1959 Maserati Tipo 61 Birdcage

This magnificent Historic Sports Car-class racing machine which is fully documented and accepted for FIA-recognized events, has already proved itself to be extremely competitive in them and which in capable hands is an assured front-row, race-winning prop

This magnificent Historic Sports Car-class racing machine which is fully documented and accepted for FIA-recognized events, has already proved itself to be extremely competitive in them and which in capable hands is an assured front-row, race-winning proposition.

Maserati chief engineer Ing. Giulio Alfieri laid out his scheme for a new lightweight two-litre class sports-racing car during the winter of 1958-59. Above all he wanted to save weight compared to the obsolescent big-tube-chassied Tipo 200Si design, and was attracted by a monocoque structure, similar to the D-Type Jaguar’s. But since Italian industry lacked experience in stressed-skin manufacture he drew instead the most comprehensively triangulated multi-tubular spaceframe chassis the motor racing world would ever see. Its bewildering intricacy earned it the ‘Birdcage’ nickname, and both two-litre Tipo 60 and 2.9-litre – 2,890 cc – Tipo 61 models were to be produced.

These were front-engined cars with inclined four-cylinder power units, de Dion rear suspensions and disc brakes. Stirling Moss won with the two-litre prototype in July 1959, and the entire initial production batch of six Tipo 61 cars, with their multi-tubular spaceframe chassis, were then all sold to American customers, the second of these to be completed being “2453” which was supplied new to Edwin Dennis “E.D.” Martin of Columbus, GA, painted red and completed for shipping on October 10,1959.

E.D. Martin had formerly campaigned a “Pontoon Fender” Ferrari 250 Testa Rossa, which he had even raced at Le Mans and he won with his new Maserati upon its debut – the first-ever race win for a Tipo 61, on Dothan Airport, Alabama, on October 25, 1959.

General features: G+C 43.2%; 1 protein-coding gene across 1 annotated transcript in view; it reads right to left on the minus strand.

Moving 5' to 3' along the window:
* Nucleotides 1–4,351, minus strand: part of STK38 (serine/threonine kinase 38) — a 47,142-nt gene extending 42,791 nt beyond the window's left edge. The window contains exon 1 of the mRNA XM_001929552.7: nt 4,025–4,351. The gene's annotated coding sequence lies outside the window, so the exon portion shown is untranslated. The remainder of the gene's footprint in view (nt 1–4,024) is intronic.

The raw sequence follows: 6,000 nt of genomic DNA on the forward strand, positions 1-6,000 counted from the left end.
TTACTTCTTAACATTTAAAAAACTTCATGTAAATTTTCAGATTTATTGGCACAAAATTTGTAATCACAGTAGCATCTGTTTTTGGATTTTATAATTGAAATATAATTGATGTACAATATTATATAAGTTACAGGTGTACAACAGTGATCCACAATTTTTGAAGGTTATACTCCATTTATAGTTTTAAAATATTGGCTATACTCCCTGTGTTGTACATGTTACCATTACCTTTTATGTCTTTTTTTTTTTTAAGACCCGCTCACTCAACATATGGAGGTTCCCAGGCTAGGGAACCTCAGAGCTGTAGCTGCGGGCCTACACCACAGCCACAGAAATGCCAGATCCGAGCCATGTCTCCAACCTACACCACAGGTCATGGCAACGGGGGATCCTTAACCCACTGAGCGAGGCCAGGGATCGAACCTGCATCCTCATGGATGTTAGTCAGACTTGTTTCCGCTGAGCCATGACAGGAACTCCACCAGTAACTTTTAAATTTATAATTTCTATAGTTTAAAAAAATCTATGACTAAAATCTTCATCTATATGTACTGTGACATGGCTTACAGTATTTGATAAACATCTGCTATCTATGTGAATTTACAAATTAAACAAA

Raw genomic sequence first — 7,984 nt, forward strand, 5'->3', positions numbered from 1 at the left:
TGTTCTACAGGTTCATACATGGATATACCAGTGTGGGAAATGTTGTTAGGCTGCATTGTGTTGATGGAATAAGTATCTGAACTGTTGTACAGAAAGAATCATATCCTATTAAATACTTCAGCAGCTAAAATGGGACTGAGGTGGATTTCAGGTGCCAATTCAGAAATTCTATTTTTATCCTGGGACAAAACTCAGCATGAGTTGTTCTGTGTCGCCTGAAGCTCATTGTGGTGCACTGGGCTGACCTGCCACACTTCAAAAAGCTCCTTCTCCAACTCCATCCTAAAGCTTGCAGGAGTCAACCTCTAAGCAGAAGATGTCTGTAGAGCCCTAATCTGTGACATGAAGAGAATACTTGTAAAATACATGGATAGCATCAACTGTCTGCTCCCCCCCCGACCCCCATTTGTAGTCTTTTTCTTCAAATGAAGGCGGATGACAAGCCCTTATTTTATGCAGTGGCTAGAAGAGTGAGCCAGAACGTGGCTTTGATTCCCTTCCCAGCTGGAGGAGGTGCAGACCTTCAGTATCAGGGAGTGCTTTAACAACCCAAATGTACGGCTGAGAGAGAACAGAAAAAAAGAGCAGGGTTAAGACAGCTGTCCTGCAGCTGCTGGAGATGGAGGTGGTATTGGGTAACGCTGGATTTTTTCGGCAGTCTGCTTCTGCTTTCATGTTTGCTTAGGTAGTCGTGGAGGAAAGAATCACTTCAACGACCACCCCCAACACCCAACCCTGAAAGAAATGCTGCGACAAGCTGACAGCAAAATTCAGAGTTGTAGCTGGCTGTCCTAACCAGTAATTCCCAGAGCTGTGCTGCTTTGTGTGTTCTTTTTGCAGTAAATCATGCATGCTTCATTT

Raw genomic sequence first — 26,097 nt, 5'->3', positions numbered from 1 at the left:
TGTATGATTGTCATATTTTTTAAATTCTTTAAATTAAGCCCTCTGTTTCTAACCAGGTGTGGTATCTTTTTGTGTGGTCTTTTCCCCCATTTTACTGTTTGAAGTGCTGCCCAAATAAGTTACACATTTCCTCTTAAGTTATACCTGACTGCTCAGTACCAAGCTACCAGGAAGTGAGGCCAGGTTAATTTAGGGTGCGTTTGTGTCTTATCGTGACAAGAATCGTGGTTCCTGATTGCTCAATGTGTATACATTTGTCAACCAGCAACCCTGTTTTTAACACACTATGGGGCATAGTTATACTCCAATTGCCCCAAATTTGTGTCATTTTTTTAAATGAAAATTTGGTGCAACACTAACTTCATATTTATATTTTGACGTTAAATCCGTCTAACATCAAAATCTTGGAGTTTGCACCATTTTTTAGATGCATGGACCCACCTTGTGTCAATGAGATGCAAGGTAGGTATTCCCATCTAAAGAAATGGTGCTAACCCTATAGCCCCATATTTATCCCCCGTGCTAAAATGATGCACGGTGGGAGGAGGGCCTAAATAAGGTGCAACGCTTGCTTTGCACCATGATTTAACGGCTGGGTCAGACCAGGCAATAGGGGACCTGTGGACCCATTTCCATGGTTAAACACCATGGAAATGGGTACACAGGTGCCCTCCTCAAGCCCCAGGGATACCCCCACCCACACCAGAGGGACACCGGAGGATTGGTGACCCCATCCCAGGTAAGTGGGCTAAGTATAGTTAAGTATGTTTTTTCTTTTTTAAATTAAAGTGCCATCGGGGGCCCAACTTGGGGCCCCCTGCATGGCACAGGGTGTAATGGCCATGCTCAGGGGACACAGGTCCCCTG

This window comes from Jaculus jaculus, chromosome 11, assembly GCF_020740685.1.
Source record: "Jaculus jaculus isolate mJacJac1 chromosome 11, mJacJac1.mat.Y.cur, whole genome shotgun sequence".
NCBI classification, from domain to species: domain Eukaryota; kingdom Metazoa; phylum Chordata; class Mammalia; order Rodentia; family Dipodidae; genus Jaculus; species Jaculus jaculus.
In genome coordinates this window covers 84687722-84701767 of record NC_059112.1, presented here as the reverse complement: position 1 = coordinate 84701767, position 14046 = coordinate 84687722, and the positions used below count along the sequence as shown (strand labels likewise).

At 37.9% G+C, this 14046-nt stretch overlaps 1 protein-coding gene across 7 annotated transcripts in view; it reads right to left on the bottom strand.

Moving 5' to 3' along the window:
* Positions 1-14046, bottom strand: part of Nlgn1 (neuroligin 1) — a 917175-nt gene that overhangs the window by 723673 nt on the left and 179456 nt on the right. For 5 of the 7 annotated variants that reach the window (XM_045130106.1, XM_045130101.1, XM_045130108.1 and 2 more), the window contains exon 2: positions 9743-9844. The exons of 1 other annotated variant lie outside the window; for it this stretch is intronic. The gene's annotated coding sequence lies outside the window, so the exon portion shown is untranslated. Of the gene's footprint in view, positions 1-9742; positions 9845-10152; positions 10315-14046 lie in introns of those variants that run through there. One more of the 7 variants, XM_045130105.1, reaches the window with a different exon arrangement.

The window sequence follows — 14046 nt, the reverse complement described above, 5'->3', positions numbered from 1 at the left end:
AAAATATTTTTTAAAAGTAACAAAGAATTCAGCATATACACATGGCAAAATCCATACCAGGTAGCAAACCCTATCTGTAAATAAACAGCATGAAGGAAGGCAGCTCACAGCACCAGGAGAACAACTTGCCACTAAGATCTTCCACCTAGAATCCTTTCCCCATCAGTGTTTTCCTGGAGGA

He then took the car to Daytona for the closing SCCA National event of that summer, but on lap two of his race he crashed, bouncing off the barrier at the banking lip into the path of the following Porsche. The nearly-new Maserati was effectively written off in this fiery incident, the wreck being stripped of salvageable parts.

The parts left after the scavengers were done were subsequently acquired by Don Skogmo of Minneapolis, MN, who owned a number of “Birdcages” in the following few years, and passed later via Joel Finn to Maserati collector Bob Rubin who initiated a build program in the UK to replace the destroyed original car.

Well-known British Maserati specialist Peter Shaw built up an entirely new chassis frame and body to suit, while Crostwaite & Gariner provided what amounted to a replacement engine, all made as new.

What emerged at the completion of this project was a Maserati Tipo 61 built new to the original design as a tailor-made modern Historic sports-racing car, and it was granted FIA documentation as chassis “2453.”

The car passed subsequently to the current vendor. It placed well in both events in its debut meeting at the Nurburgring in Germany, and at Donington Park it qualified very competitively on the front row of the starting grid, and after an opening lap incident ripped back through the field from last to finish fourth.

Such a car, with full FIA acceptance paperwork, built absolutely as an Historic racing projectile, effectively offers instant access to the most competitive and popular division of historic motor racing. With its very lightweight yet rigid multi-tubular spaceframe structure, powerful inclined four-cylinder 2.9-liter engine and above all its disc brake system, the ‘Birdcage’ Maserati is, as Stirling Moss himself has put it, ‘.the finest front-engined sports-racing car ever built.’

{analysis} Despite its checkered past, this Maser made the rather stupendous amount of $386,400 and sold on 23 June at the Brooks Goodwood Auction. This amount surely brought smiles to Birdcage owners around the world. – ED.{/analysis}